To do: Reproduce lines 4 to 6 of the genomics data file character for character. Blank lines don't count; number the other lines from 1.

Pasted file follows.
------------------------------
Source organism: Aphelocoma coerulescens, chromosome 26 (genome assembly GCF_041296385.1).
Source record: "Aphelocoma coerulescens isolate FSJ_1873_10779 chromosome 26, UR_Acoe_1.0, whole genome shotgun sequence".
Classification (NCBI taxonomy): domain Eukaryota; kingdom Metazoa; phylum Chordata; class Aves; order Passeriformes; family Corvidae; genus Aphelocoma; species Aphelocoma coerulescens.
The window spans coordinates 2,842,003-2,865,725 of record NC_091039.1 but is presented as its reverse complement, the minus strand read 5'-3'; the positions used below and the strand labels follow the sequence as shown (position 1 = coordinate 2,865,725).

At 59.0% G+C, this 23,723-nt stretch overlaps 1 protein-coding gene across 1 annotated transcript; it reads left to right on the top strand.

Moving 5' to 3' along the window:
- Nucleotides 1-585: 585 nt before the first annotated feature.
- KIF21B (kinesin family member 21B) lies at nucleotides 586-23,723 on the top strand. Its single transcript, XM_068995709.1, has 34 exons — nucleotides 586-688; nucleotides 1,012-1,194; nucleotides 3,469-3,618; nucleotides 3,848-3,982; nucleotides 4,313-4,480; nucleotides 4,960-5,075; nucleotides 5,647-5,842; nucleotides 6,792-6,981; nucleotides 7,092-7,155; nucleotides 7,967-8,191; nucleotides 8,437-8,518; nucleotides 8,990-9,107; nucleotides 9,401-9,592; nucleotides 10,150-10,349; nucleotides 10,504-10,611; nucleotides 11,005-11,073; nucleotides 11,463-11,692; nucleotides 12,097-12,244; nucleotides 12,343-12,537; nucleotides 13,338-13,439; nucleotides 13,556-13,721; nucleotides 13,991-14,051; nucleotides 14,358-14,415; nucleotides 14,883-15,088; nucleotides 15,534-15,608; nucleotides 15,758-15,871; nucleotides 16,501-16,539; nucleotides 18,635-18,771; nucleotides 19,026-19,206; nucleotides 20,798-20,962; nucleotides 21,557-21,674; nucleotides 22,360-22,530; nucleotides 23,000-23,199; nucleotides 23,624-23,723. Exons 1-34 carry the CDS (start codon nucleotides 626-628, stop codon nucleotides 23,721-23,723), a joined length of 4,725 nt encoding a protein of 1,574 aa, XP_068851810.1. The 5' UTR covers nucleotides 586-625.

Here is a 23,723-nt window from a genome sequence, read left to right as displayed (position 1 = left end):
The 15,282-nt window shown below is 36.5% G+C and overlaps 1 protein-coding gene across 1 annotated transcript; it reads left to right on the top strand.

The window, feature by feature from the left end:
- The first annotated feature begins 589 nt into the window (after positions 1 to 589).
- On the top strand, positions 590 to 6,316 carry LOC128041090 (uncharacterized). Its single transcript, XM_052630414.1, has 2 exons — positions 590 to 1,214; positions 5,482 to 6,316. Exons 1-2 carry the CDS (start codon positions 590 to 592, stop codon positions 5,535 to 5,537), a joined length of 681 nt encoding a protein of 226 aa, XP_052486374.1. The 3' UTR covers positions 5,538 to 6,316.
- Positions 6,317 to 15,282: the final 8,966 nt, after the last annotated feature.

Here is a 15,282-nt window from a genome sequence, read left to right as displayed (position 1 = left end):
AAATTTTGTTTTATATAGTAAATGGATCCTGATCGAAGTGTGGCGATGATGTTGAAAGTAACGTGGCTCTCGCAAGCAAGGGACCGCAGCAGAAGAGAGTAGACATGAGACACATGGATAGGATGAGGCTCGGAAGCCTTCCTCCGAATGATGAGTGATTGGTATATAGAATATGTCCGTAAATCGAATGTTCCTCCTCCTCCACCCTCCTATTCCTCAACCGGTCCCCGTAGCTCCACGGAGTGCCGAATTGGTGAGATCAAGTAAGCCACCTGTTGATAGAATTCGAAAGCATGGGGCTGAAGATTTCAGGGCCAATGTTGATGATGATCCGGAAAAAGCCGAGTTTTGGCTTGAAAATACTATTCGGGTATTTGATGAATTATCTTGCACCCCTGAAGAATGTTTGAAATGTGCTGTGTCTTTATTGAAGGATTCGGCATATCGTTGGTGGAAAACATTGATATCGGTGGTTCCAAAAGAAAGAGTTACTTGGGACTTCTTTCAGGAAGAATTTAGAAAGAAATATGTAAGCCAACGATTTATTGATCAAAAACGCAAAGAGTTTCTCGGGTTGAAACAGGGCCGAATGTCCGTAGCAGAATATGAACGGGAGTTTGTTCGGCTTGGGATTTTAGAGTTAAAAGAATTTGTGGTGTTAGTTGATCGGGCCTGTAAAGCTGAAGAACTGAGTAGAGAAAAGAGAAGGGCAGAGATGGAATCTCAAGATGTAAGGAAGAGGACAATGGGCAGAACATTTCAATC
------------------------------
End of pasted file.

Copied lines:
The window spans coordinates 2,842,003-2,865,725 of record NC_091039.1 but is presented as its reverse complement, the minus strand read 5'-3'; the positions used below and the strand labels follow the sequence as shown (position 1 = coordinate 2,865,725).

At 59.0% G+C, this 23,723-nt stretch overlaps 1 protein-coding gene across 1 annotated transcript; it reads left to right on the top strand.

Moving 5' to 3' along the window: